Conservatives Are Waging a War on Empathy -- We Can't Let Them Win
Continued from previous page
President Obama has described Justice Sotomayor in empathetic terms -- a life story that would lead her to understand people who live through oppression and deprivation and what it does to them. In other words, a life story that would allow her to appreciate the consequences of judicial decisions and the causal effects of living in an unequal society.
Empathy in this sense is a threat to conservatism, which features individual, not social, responsibility and a strict, punitive form of "justice." It is no surprise that empathy would be a major conservative target in the Sotomayor evaluation.
But the target is not empathy as it really exists. Instead, the conservatives are reframing empathy to make it attackable. Their "empathy" is idiosyncratic, personal feeling for an individual, presumably the defendant in a legal case. With "empathy" reframed in this way, Charles Krauthammer can say, echoing Karl Rove, "Justice is not about empathy." The argument goes like this: Empathy is a matter personal feelings. Personal feelings should not be the basis of a judicial decision of the Supreme Court. Therefore, "justice is not about empathy." Reframe the word "empathy" and it not only disqualifies Sotomayor; it delegitimizes Obama's central moral principle, his approach to government, his understanding of the nature of our democracy, and progressive politics in general.
We cannot let conservatives get away with redefining empathy as irrational and idiosyncratic personal feeling. Empathy is the basis of our democracy and its true meaning must be defended.
But the attack can be sneaky. Take David Brooks' column in the NY Times (May 29, 2009). He frames what he calls "The Empathy Issue" in terms of the use of emotions in decision-making. He is doing a conservative reframing of the issue. What is sneaky is that he starts by saying a number of true things about emotions. As Antonio Damasio pointed out in Descartes' Error, you can't make rational decisions without emotions. If you have a brain injury that wipes out your emotional capacity, you don't know what to want, since like and not-like mean nothing, and you can't tell what others will think of you. Here is Brooks:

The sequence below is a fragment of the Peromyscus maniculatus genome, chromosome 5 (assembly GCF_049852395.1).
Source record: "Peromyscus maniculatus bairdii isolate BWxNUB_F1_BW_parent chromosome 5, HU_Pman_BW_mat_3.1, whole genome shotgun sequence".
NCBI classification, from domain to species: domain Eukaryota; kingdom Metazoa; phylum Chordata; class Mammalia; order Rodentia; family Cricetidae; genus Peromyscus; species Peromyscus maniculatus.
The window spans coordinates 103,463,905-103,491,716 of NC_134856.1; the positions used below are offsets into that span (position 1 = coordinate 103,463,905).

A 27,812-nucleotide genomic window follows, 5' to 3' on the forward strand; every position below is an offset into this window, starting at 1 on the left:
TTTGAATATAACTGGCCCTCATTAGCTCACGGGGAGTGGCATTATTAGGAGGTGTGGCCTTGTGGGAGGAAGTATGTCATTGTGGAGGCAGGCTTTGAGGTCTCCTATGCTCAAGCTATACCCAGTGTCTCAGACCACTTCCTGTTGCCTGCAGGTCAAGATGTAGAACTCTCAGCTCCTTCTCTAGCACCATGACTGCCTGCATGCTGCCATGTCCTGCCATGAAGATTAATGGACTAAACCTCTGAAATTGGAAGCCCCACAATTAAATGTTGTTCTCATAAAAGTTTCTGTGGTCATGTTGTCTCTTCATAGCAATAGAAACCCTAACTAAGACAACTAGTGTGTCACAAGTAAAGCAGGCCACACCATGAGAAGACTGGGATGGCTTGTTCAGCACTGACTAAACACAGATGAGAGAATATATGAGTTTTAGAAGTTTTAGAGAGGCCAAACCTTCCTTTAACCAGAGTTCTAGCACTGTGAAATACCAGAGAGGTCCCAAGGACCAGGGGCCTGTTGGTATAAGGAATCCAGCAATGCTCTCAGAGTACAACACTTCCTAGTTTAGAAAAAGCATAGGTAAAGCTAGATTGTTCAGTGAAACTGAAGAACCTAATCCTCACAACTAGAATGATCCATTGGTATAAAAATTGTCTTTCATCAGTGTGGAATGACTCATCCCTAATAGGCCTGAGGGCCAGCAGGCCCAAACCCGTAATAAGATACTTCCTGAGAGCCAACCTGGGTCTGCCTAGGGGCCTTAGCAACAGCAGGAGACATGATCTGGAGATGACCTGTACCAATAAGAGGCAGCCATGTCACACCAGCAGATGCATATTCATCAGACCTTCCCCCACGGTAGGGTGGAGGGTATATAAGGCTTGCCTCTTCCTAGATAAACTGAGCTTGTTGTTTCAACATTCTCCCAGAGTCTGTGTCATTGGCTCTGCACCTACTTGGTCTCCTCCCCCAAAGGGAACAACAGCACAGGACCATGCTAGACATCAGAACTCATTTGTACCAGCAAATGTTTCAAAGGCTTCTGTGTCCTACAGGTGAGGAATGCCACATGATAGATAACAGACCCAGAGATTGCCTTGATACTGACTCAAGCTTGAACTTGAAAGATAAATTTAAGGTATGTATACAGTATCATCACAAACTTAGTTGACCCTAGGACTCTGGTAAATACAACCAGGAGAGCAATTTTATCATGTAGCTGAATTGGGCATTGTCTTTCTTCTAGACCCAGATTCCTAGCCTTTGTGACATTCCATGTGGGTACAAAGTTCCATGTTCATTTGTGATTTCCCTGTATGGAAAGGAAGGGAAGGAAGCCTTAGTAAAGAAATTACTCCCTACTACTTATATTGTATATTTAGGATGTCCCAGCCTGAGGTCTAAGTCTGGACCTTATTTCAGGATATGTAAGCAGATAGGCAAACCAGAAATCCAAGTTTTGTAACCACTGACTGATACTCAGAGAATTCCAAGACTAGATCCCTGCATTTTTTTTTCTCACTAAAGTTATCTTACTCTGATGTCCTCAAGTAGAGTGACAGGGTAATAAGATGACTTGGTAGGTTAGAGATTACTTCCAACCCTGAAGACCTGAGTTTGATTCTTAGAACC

People without emotions cannot make sensible decisions because they don't know how much anything is worth. People without social emotions like empathy are not objective decision-makers. They are sociopaths who sometimes end up on death row.
Supreme Court justices, like all of us, are emotional intuitionists. They begin their decision-making processes with certain models in their heads. These are models of how the world works and should work, which have been idiosyncratically ingrained by genes, culture, education, parents and events. These models shape the way judges perceive the world.
Note the mixture of truth and non-truth. Yes, sensible decisions require emotions. Yes, people without empathy are sociopaths. Yes, we all make decisions based on models in our head of how the world works. That's basic cognitive science. Mixed in with it is conservative reframing. No, empathy is a lot more than a "social emotion." No, using models of the world in decision-making need not be a matter of emotion. It's just how real reason works. Then the conclusion.
But because we're emotional creatures in an idiosyncratic world, it's prudent to have judges who are cautious, incrementalist and minimalist. It's prudent to have judges who decide cases narrowly, who emphasize the specific context of each case, who value gradual change, small steps and modest self-restraint.
Right-leaning thinkers from Edmund Burke to Friedrich Hayek understood that emotion is prone to overshadow reason. They understood that emotion can be a wise guide in some circumstances and a dangerous deceiver in others. It's not whether judges rely on emotion and empathy, it's how they educate their sentiments within the discipline of manners and morals, tradition and practice.